Mile 2174.1 to 2204.7.
Pattering, the rustle of leaves, scurrying, the feeling of little feet running across my arm. I shot up and waved my arm frantically. Bedazzled was sitting up. Something was in my hair!” she yelled. Rodents! I shivered with the hebe jebbies and got my headlamp out and put it next to my sleeping pad.
I laid back down and closed my eyes. Five minutes later, I heard another rustle and shone my light. Less than one foot away from my head was a mouse and on the otherside of Bedazzled was some hopping kangaroo mouse with a long tail. “Something ran across the footbox of my sleeping bag,” said Bedazzled.
Throughout the rest of the night, every five to ten minutes there was a new intrusion and I shone my light to fight back the critters. Bedazzled took a lazzie fair approach and said, “you can’t stop them.” While saying this, she curled up behind me wrapped her sleeping bag around her head and used me as a wall to protect her. Great, I am the sacrificial lamb.
I continued my night time watch with one eye open. When I did fall asleep, I awoke to a rodent running across my sleeping pad or worse. I wished I had a mallet to crush those buggers to a bloody pulp.
The sky slowly brightened and my watch came to an end. This was by far the worst night of sleep on trail. Unfortunately, we need to cover at least 30 miles today so we can get to Trout Lake and get our next resupply box. “This sucks,” was all I could think.
We slowly packed up while we talked of exterminating all the rodents of the world.
Early on, I had to answer the call of nature and was behind Bedazzled. I came to a junction where the trail crossed and closely paralleled a gravel road. I saw Bedazzled on the trail up ahead. She looked at me with a befuddled expression. “What the, how the, where did you come from?” she inquired. Bedazzled had taken the gravel road and where it crossed the PCT for a second time, she turned and started heading southbound on the trail. I am starting to think she really wants to hike back to Mexico.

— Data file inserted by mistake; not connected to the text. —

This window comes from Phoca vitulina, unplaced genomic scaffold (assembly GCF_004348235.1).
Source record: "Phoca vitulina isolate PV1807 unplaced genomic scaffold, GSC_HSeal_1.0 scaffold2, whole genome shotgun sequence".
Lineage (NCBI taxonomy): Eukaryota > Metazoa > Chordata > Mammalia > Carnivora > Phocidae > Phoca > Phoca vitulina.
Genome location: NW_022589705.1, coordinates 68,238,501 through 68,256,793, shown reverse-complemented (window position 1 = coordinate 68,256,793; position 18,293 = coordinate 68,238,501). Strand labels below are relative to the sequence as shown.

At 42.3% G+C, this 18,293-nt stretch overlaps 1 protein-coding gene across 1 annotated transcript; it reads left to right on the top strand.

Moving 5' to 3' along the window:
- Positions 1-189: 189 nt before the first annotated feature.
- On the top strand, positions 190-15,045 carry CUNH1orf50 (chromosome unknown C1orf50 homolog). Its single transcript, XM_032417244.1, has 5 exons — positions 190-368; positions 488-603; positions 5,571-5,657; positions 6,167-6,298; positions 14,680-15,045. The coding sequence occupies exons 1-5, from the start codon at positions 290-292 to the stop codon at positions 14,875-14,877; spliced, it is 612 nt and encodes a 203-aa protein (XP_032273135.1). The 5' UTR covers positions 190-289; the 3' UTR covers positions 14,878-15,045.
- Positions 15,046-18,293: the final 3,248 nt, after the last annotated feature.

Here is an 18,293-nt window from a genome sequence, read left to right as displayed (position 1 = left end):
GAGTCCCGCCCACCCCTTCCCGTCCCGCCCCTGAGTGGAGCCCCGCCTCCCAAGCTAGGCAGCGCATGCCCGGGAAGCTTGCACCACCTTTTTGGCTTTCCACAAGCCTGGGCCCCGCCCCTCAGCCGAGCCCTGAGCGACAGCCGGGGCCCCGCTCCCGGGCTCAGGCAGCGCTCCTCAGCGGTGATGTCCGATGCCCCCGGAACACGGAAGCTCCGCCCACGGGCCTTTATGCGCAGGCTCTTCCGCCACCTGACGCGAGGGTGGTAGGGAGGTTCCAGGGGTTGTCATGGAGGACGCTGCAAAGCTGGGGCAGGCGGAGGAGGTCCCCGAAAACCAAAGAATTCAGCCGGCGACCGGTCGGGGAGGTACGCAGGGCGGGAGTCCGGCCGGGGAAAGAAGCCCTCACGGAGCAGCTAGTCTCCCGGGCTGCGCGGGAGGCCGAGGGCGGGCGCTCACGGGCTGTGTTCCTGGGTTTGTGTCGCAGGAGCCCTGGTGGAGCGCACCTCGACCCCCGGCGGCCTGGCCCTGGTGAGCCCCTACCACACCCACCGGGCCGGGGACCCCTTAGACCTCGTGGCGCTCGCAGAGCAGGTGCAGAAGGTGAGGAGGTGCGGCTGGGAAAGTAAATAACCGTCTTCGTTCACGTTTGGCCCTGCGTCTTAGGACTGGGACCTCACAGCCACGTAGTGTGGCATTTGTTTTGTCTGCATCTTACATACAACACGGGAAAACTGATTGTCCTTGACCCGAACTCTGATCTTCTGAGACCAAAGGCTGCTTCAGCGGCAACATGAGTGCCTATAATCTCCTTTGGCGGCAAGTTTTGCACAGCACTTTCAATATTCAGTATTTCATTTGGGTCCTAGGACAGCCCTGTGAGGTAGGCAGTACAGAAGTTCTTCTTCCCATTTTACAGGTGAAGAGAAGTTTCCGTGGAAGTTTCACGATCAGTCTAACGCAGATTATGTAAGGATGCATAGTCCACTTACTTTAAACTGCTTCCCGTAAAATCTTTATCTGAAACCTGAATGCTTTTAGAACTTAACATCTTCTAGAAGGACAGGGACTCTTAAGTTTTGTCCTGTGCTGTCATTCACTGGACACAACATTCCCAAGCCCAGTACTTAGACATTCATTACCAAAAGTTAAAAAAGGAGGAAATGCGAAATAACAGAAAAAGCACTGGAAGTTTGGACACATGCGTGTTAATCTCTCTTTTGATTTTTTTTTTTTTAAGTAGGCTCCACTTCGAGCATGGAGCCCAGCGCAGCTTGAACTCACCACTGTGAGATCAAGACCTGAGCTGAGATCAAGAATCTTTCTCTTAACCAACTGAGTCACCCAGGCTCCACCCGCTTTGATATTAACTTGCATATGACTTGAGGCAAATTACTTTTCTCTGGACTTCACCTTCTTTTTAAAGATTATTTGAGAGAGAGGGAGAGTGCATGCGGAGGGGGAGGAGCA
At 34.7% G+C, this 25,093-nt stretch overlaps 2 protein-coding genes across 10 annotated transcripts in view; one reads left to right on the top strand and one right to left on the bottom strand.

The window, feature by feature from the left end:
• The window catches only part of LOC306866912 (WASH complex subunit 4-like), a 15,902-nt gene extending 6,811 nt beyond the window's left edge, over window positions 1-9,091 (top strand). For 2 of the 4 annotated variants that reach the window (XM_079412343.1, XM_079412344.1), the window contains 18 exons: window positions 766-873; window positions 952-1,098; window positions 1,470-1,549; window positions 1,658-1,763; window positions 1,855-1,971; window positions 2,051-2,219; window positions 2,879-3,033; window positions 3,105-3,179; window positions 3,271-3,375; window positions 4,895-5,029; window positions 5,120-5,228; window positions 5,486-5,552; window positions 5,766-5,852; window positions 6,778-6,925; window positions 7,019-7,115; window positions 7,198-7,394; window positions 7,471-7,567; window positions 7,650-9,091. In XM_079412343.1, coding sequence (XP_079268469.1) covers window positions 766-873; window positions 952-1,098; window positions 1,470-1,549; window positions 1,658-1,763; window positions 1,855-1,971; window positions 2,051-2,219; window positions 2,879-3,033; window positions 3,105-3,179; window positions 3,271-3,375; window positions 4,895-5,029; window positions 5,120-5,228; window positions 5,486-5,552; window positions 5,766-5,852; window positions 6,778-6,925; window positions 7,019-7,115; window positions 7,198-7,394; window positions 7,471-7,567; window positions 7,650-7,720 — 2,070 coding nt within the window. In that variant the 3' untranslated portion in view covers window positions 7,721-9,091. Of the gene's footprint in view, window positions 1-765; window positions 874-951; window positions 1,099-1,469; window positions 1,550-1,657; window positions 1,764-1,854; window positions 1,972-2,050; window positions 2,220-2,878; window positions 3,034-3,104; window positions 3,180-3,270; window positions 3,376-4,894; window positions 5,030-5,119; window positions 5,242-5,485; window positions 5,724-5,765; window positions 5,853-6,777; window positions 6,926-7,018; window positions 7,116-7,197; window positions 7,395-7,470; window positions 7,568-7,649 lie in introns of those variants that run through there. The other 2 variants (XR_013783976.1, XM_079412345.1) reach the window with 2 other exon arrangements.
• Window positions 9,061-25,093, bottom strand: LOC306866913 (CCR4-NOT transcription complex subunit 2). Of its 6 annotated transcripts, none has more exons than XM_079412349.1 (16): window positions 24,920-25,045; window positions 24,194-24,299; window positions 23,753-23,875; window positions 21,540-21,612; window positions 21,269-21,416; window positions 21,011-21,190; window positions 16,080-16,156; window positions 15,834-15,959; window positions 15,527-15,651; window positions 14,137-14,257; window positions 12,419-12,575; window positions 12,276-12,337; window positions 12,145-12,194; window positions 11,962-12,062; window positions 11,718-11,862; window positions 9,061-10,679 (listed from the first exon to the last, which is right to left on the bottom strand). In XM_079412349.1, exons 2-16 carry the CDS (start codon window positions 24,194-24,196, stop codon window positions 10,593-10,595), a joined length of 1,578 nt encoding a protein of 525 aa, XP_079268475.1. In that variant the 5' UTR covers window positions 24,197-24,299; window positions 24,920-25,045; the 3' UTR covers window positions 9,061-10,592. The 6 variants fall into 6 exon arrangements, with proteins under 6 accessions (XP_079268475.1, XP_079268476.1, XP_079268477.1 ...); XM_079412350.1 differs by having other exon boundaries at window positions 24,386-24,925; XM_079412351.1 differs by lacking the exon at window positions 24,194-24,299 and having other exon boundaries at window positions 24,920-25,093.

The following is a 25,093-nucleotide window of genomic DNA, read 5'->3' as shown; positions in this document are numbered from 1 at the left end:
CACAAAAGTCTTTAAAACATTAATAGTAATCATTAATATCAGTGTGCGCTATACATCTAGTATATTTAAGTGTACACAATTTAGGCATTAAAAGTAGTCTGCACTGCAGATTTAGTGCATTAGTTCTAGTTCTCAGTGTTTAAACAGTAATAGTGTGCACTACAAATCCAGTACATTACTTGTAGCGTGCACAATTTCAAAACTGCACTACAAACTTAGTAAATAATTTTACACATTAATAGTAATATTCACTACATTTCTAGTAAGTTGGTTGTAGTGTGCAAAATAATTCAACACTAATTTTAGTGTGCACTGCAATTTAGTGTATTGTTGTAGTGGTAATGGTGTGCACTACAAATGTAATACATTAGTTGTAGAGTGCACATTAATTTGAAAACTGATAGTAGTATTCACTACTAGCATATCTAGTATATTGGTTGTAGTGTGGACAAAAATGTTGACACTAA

Washington is quickly shaping up to be lovely on the whole. It has been the section I have been looking forward to the most. As soon as we crossed the Columbia River, we noticed a difference. There are more plants and variety in the understory, huckleberries and blue berries line the trail, and the mountains are starting to get more jagged.
Today, as we climbed up above the trees, I could see Mt. Hood behind me and Mt. Adams in front. The air was crystal clear and you could see the cracked glaciers on either mountain.
We both were pretty tired, but Bedazzled, especially, had been dragging behind and I hadn’t seen her most of the morning. I stopped at an amazing lunch spot with a view of Mt. Adams and waited. I started to eat my lunch after a time. When I finished that, I laid out. After 40 minutes, Bedazzled trudged in. She looked more bedraggled than bedazzled.
When we started walking again, it was downhill, but I felt like I was going to literally fall asleep while walking so we stopped in the shade and took a 30 minute nap.
Refreshed, we plodded out 14 miles and camped near a pond. We arrived just as the sun was setting, but unfortunately didn’t have any great views.